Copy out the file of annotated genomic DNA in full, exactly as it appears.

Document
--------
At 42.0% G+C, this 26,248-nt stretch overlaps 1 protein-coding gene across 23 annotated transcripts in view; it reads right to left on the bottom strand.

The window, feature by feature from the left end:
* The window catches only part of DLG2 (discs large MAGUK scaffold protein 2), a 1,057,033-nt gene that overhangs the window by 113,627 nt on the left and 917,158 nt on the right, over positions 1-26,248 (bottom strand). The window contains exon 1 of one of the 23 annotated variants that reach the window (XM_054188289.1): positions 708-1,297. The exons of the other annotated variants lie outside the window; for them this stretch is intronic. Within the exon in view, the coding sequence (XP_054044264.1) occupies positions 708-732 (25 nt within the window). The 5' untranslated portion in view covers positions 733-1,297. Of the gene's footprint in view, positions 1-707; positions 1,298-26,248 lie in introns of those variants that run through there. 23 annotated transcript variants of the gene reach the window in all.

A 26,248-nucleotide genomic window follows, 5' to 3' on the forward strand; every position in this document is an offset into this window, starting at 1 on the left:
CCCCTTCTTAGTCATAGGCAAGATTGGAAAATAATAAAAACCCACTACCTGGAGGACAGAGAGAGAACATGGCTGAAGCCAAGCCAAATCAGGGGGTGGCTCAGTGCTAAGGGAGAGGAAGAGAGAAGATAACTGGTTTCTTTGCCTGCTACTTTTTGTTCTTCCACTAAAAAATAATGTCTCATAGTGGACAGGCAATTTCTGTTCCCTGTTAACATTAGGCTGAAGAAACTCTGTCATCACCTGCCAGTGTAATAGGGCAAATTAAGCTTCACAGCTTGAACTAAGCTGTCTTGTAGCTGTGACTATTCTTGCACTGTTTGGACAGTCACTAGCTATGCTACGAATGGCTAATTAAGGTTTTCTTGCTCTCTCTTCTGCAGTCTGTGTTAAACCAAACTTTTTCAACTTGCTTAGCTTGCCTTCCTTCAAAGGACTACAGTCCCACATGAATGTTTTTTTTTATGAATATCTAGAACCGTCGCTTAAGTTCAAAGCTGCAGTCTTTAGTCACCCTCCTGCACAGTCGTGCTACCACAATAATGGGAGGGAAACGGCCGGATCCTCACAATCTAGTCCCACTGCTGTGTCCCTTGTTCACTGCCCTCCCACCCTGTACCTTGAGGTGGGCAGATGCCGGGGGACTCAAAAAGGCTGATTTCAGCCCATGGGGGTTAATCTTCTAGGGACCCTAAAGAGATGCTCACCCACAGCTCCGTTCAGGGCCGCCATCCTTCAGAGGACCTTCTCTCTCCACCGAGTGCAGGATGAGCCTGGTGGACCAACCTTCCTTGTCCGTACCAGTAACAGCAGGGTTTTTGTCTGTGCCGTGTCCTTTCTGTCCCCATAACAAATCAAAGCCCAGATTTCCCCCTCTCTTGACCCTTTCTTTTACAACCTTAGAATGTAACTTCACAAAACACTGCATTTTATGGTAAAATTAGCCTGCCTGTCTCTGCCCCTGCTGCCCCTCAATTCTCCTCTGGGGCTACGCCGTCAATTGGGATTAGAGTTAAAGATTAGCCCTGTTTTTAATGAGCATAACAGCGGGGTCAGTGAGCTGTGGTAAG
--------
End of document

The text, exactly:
At 42.0% G+C, this 26,248-nt stretch overlaps 1 protein-coding gene across 23 annotated transcripts in view; it reads right to left on the bottom strand.

The window, feature by feature from the left end:
* The window catches only part of DLG2 (discs large MAGUK scaffold protein 2), a 1,057,033-nt gene that overhangs the window by 113,627 nt on the left and 917,158 nt on the right, over positions 1-26,248 (bottom strand). The window contains exon 1 of one of the 23 annotated variants that reach the window (XM_054188289.1): positions 708-1,297. The exons of the other annotated variants lie outside the window; for them this stretch is intronic. Within the exon in view, the coding sequence (XP_054044264.1) occupies positions 708-732 (25 nt within the window). The 5' untranslated portion in view covers positions 733-1,297. Of the gene's footprint in view, positions 1-707; positions 1,298-26,248 lie in introns of those variants that run through there. 23 annotated transcript variants of the gene reach the window in all.

A 26,248-nucleotide genomic window follows, 5' to 3' on the forward strand; every position in this document is an offset into this window, starting at 1 on the left:
CCCCTTCTTAGTCATAGGCAAGATTGGAAAATAATAAAAACCCACTACCTGGAGGACAGAGAGAGAACATGGCTGAAGCCAAGCCAAATCAGGGGGTGGCTCAGTGCTAAGGGAGAGGAAGAGAGAAGATAACTGGTTTCTTTGCCTGCTACTTTTTGTTCTTCCACTAAAAAATAATGTCTCATAGTGGACAGGCAATTTCTGTTCCCTGTTAACATTAGGCTGAAGAAACTCTGTCATCACCTGCCAGTGTAATAGGGCAAATTAAGCTTCACAGCTTGAACTAAGCTGTCTTGTAGCTGTGACTATTCTTGCACTGTTTGGACAGTCACTAGCTATGCTACGAATGGCTAATTAAGGTTTTCTTGCTCTCTCTTCTGCAGTCTGTGTTAAACCAAACTTTTTCAACTTGCTTAGCTTGCCTTCCTTCAAAGGACTACAGTCCCACATGAATGTTTTTTTTTATGAATATCTAGAACCGTCGCTTAAGTTCAAAGCTGCAGTCTTTAGTCACCCTCCTGCACAGTCGTGCTACCACAATAATGGGAGGGAAACGGCCGGATCCTCACAATCTAGTCCCACTGCTGTGTCCCTTGTTCACTGCCCTCCCACCCTGTACCTTGAGGTGGGCAGATGCCGGGGGACTCAAAAAGGCTGATTTCAGCCCATGGGGGTTAATCTTCTAGGGACCCTAAAGAGATGCTCACCCACAGCTCCGTTCAGGGCCGCCATCCTTCAGAGGACCTTCTCTCTCCACCGAGTGCAGGATGAGCCTGGTGGACCAACCTTCCTTGTCCGTACCAGTAACAGCAGGGTTTTTGTCTGTGCCGTGTCCTTTCTGTCCCCATAACAAATCAAAGCCCAGATTTCCCCCTCTCTTGACCCTTTCTTTTACAACCTTAGAATGTAACTTCACAAAACACTGCATTTTATGGTAAAATTAGCCTGCCTGTCTCTGCCCCTGCTGCCCCTCAATTCTCCTCTGGGGCTACGCCGTCAATTGGGATTAGAGTTAAAGATTAGCCCTGTTTTTAATGAGCATAACAGCGGGGTCAGTGAGCTGTGGTAAG